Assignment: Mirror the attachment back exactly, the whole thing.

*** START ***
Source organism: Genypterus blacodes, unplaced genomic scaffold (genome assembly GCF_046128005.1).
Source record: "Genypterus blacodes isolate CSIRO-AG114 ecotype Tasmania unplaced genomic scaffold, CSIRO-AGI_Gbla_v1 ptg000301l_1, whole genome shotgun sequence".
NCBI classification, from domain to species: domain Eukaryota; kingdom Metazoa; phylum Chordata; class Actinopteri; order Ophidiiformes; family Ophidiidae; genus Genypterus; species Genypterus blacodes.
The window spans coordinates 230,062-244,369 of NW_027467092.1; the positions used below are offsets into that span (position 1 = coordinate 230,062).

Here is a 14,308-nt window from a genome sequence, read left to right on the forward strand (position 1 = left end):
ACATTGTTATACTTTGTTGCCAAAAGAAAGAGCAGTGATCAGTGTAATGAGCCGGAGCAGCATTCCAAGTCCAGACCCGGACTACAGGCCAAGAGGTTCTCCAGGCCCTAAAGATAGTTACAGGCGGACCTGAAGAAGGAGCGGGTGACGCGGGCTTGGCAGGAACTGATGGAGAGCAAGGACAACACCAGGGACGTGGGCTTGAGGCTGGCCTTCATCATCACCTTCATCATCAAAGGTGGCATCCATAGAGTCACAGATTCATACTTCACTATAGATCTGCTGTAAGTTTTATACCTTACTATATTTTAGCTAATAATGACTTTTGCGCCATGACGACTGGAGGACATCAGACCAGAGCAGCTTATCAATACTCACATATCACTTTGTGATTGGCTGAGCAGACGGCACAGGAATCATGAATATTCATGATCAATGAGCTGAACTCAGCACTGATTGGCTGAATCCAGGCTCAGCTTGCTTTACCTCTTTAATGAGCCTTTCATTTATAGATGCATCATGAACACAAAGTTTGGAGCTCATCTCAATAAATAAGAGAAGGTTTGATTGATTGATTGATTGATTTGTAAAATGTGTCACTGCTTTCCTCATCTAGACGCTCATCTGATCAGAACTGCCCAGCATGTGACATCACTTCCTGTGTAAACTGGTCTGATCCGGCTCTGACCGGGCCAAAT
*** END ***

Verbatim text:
Source organism: Genypterus blacodes, unplaced genomic scaffold (genome assembly GCF_046128005.1).
Source record: "Genypterus blacodes isolate CSIRO-AG114 ecotype Tasmania unplaced genomic scaffold, CSIRO-AGI_Gbla_v1 ptg000301l_1, whole genome shotgun sequence".
NCBI classification, from domain to species: domain Eukaryota; kingdom Metazoa; phylum Chordata; class Actinopteri; order Ophidiiformes; family Ophidiidae; genus Genypterus; species Genypterus blacodes.
The window spans coordinates 230,062-244,369 of NW_027467092.1; the positions used below are offsets into that span (position 1 = coordinate 230,062).

Here is a 14,308-nt window from a genome sequence, read left to right on the forward strand (position 1 = left end):
ACATTGTTATACTTTGTTGCCAAAAGAAAGAGCAGTGATCAGTGTAATGAGCCGGAGCAGCATTCCAAGTCCAGACCCGGACTACAGGCCAAGAGGTTCTCCAGGCCCTAAAGATAGTTACAGGCGGACCTGAAGAAGGAGCGGGTGACGCGGGCTTGGCAGGAACTGATGGAGAGCAAGGACAACACCAGGGACGTGGGCTTGAGGCTGGCCTTCATCATCACCTTCATCATCAAAGGTGGCATCCATAGAGTCACAGATTCATACTTCACTATAGATCTGCTGTAAGTTTTATACCTTACTATATTTTAGCTAATAATGACTTTTGCGCCATGACGACTGGAGGACATCAGACCAGAGCAGCTTATCAATACTCACATATCACTTTGTGATTGGCTGAGCAGACGGCACAGGAATCATGAATATTCATGATCAATGAGCTGAACTCAGCACTGATTGGCTGAATCCAGGCTCAGCTTGCTTTACCTCTTTAATGAGCCTTTCATTTATAGATGCATCATGAACACAAAGTTTGGAGCTCATCTCAATAAATAAGAGAAGGTTTGATTGATTGATTGATTGATTTGTAAAATGTGTCACTGCTTTCCTCATCTAGACGCTCATCTGATCAGAACTGCCCAGCATGTGACATCACTTCCTGTGTAAACTGGTCTGATCCGGCTCTGACCGGGCCAAAT